Any developer planning to build a trucking-intensive warehouse in the Kent Valley will need to put on the brakes and make a U-turn.
The Kent City Council unanimously approved on Tuesday night an interim land-use zoning ordinance to limit any new large warehouses. City leaders are looking to change the valley from less of a warehouse center and more of an aerospace center or similar industries that bring in more tax revenue and fewer trucks that quickly wear out the roads.
“I want to say thank you to the council for taking this action,” Mayor Dana Ralph said. “This preserves our ability to plan and that is key. Everything that happens in our valley has a very, very lasting impact. If you look back to when it was built out with the warehouses, it was many, many years ago, and it was a deliberate plan by councils and mayors that came before all of us.
“Giving us the ability to hit pause and plan for what our future should look like is extremely important. … It’s extremely important we take our destiny into our own hands and plan for what our future will look like, not only today and tomorrow, but 50 years from now,” Ralph said. “And it all relates back to the idea of the streamlined sales tax change and to make sure we can take care of our infrastructure and take care of our city.”
The Legislature changed Washington in 2008 from an origin-based system for local retail sales tax to a destination-based system, taking away the city’s tax revenue from its many warehouses. Kent gets about $5 million per year from the state in mitigation funds for losing that revenue, but legislators have looked at taking that mitigation away.
The council has scheduled a public hearing about the zoning change during its regular meeting at 7 p.m. Tuesday, April 16, at City Hall.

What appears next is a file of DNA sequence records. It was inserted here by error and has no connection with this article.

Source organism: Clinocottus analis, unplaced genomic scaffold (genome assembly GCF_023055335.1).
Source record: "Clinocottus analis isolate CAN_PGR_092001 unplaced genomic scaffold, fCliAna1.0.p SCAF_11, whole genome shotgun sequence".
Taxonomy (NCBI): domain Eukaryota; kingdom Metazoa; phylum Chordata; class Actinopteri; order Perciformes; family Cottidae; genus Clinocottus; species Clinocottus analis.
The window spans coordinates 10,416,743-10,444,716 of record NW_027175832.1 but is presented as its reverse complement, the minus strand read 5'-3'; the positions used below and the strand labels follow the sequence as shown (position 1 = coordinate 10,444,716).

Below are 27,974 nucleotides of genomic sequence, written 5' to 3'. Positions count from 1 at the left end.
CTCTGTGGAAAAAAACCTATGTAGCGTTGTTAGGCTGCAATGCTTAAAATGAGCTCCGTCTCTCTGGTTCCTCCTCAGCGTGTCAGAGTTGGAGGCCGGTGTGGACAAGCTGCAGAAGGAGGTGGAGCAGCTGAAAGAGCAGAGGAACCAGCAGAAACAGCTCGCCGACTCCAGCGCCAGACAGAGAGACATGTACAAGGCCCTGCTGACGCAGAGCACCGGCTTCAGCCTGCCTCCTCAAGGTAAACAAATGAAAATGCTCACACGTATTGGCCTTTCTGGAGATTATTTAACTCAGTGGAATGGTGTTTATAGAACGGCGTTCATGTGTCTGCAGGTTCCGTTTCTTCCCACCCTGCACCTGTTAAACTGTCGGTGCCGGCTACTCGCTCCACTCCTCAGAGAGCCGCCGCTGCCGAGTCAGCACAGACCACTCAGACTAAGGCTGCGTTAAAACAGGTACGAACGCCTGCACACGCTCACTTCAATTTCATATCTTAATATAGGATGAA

The new code restricts new buildings to no more than one dock-high loading door per 40,000 square feet of gross floor area. The footprint area of new buildings is limited to 125,000 square feet. The interim zoning measure is expected to be in place for one year when staff and the council will look at any potential changes to the code.
“It’s a policy for the amount of trucking activity,” said Hayley Bonsteel, city long range planning manager, in her report to the council prior to its vote. “The dock-high doors are where trucks pull up to load or unload. The square footage of the footprint of the building is because it’s a combination of the size of these facilities and the fact they are trucking intensive.”
Bonsteel said trucks impact city streets with wear and tear.
“They have significant impact on city infrastructure,” she said. “One truck is equal to about 8,000 cars when it comes to impact on our pavement. And those costs are borne by the city much more so than perhaps they were before the change on streamlined sales tax. So it has put the city in a difficult fiscal situation to keep that infrastructure maintained.”
Council and staff would like to attract a wider-range of businesses to undeveloped land remaining along the West Valley Highway rather than recent interest shown by developers to build more warehouses in excess of 100,000 square feet and a ratio of dock-high doors at less than one per 5,000 square feet of building area, according to city documents.
City leaders also are starting a Rally the Valley campaign – to be done over the next year – to look at bringing in other types of industries, including the potential for more aerospace businesses in addition to Boeing and Blue Origin, the Jeff Bezos-owned company that plans to offer space travel.
“Rally the Valley is about maximizing the economic potential of Kent’s special valley,” Bonsteel said. “We are unlikely to prohibit entirely these kind of uses (large warehouses) … but we need to figure out how to regulate that and make policy changes based on the costs of different uses.”
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